GARY KOTT’S

CREATIVE WAREHOUSE

More About Martin Luther King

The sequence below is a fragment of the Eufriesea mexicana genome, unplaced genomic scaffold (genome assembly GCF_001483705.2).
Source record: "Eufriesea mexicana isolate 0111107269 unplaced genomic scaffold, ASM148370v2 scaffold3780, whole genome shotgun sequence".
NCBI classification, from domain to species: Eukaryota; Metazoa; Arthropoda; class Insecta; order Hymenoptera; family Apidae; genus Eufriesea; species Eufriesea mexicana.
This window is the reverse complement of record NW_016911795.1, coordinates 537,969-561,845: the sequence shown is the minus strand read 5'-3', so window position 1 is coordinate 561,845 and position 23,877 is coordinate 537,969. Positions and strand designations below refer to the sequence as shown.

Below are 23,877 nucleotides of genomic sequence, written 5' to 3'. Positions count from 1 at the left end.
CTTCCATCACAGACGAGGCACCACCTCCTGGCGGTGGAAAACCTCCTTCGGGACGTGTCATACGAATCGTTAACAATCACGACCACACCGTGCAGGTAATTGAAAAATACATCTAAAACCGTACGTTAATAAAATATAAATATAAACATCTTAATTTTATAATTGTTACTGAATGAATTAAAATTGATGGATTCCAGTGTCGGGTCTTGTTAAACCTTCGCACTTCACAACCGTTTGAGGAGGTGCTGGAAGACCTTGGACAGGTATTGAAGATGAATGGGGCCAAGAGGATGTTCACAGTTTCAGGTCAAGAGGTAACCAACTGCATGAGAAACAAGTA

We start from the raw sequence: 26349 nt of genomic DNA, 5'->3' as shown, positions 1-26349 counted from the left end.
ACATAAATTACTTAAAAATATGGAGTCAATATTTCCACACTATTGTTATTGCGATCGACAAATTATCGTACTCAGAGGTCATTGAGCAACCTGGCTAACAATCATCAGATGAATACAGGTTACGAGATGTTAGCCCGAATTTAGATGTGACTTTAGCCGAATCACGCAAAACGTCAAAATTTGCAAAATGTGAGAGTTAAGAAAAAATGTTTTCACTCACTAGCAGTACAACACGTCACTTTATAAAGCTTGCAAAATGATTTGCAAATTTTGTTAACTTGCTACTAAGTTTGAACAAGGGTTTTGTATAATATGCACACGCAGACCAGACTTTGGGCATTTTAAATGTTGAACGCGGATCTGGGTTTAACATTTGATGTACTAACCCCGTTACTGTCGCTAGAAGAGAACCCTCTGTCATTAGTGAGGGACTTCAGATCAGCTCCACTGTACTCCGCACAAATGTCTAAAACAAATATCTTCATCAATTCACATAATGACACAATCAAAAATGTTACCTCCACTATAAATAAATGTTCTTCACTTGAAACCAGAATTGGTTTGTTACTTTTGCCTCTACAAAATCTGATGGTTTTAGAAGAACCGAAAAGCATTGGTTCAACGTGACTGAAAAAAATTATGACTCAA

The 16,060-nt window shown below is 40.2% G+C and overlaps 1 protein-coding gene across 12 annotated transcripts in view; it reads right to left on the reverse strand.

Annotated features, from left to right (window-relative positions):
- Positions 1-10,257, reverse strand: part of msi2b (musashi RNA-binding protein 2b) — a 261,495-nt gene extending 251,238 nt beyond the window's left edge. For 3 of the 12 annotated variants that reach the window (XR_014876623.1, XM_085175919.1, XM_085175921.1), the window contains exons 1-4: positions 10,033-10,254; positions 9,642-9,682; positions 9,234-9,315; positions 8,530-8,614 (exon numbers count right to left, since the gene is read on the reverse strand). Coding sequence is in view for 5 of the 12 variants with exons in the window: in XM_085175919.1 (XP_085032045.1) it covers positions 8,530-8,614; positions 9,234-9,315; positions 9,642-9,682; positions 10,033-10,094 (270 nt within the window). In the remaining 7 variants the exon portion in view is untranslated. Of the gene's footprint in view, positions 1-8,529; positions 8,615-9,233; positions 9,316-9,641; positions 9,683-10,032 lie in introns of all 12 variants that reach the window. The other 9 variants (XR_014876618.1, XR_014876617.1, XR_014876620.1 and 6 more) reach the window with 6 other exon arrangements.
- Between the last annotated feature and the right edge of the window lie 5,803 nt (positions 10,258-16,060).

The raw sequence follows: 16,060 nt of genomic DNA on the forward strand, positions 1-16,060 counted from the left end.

There are two episodes of my life that I’ve never been able to write about due to decades of failure in correctly processing them; one, the sixties protest movement of which I was a disruptive part of and, two, the night I met and spoke with Dr. Martin Luther King. The sixties protest movement? In my tiny, insignificant midwestern college I was knee deep in small-town revolution, blockading the administration building, marching on the President’s house with torches, defying the local National Guard, writing scurrilous editorials for the student newspaper, organizing hunger strikes, all hazed over with appreciable quantities of grass, LSD, mescaline, hashish, opium (when available), and, naturally, any and all forms of alcohol. However, when sober, I was fiercely dedicated to what I deemed politically corrupt (listen to Dylan’s “Masters of War”), socially abhorrent (the college fraternity system that I entered then left and lobbied against), and racially discriminatory (as a grade schooler I once repeated a playground variation of the N-word at our family dinner table only to be smacked in the head by my furious father). While memories of my participation in the student revolt remained fuzzy, it certainly wasn’t lost on the administrators of Marietta College. Whereas most colleges quickly begin their lifelong assault on alumni for financial donations, I received not so much as a postcard from my glad-to-be-rid-of-me alma mater. Nineteen years later, by the miracle of nationally recognized success in the real world (i.e. my name appeared weekly on a succession of hit television shows), I received a letter from Marietta’s new President requesting a return of their prodigal son. Of course, I was aware that the school’s olive-branch was only a promotional gimmick to attract new students (“Look, kids, you too can start out life in the boondocks and end up in Hollywood”). However, completely sober now and versed in the concept of making amends to those you’ve hurt in the past, I showed up on cue, dressed in my crisp Armani suit, facing a fieldhouse filled to the rafters with hopeful college students, and ready to entertain them with frothy anecdotes of celebrities I’d worked with, Stevie Wonder, Bill Cosby, Danny Kaye, and for the youngsters, my encounters with Adam Sandler, Lisa Bonet, Lenny Kravitz. Unfortunately, my plan to keep things light and fun was mercilessly torpedoed when the event’s emcee made his introductory speech. The scholarly figure solemnly addressed the audience, “Twenty years ago the country was embroiled in a tumultuous student protest movement. For a while tranquil Marietta College was spared any such turmoil. Then a small group of radical long-hairs invaded our student body. In my years as a history professor, I often taught the concept of anarchy, but I’d never met an anarchist. Then I looked into the eyes of one particular young man and said to myself, ‘Here, at last, is a true anarchist.’ And now, twenty years later, I’d like to introduce tonight’s speaker, Gary Kott.” An anarchist? How do I wiggle around that indictment and wedge in my tale about the week I worked with Sammy Davis Jr.? Now for my meeting with Dr. Martin Luther King. First a bit of history. In 1967, though there were death threats from the local Ku Klux Klan, Dr. King arrived as promised to deliver a speech at Marietta College, “The Future of Integration.” In it, Dr. King called on the United States government to address injustices of poverty and housing. The three thousand people in attendance were awed by the beauty of Dr. King’s words. The passion. The frustration and the hope. Afterwards, a handful of town representatives were selected to attend a private meeting with the famed guest. For whatever reason, the senior editors of the school newspaper selected me as their delegate. Overwhelmed, I shook Dr. King’s hand and babbled something that he seemed to appreciate. Then I stood quietly and observed something that haunted me then and forever; Dr. King and his bodyguards couldn’t stop scanning the fieldhouse, eyes darting here, darting there, constantly on the lookout for assassins, nervous eyes, frightened eyes, eyes seemingly resigned to an ultimate fate of violent death. Indeed, the sixties was a time of powerful words, from Berkeley to Chicago to around the world, rebellious words, earth-shattering words. Among those words were those spoken by Ernesto Che Guevara, the South American guerilla warrior who uttered this before his assassination, “I know you are here to kill me. Shoot, coward, you are only going to kill a man.” Unfortunately, in America, when the powers-that-be began to shoot, and bodies of American protesters piled up, most of us laid down our words and ran for the hills. Martin Luther King did not run for the hills.

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